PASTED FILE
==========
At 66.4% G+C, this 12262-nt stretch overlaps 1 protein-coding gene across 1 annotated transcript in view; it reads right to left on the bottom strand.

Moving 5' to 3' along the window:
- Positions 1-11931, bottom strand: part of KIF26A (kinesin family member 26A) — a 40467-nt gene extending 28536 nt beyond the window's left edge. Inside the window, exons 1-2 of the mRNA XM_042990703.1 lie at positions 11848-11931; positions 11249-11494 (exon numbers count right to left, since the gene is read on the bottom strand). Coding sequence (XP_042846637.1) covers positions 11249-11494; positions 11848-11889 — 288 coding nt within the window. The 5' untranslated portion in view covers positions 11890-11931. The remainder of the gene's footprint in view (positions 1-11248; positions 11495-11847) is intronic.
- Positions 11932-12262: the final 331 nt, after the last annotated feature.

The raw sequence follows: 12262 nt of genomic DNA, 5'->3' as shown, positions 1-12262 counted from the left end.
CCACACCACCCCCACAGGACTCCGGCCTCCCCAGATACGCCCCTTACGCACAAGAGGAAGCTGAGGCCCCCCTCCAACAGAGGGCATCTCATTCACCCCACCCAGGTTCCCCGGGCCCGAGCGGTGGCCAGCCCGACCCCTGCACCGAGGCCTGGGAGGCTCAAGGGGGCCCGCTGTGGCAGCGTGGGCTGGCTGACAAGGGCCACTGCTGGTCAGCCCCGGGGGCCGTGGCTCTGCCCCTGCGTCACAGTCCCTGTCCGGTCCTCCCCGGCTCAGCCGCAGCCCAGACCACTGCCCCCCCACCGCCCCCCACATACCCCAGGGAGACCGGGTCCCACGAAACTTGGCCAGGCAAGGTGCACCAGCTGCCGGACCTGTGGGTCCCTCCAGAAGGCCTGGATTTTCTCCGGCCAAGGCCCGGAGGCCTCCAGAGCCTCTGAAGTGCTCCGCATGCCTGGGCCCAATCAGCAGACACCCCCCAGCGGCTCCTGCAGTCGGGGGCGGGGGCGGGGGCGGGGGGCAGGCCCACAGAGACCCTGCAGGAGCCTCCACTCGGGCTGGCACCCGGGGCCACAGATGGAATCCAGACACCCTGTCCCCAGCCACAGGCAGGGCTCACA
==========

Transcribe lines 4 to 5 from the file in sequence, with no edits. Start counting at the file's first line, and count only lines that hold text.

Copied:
- Positions 11932-12262: the final 331 nt, after the last annotated feature.

The raw sequence follows: 12262 nt of genomic DNA, 5'->3' as shown, positions 1-12262 counted from the left end.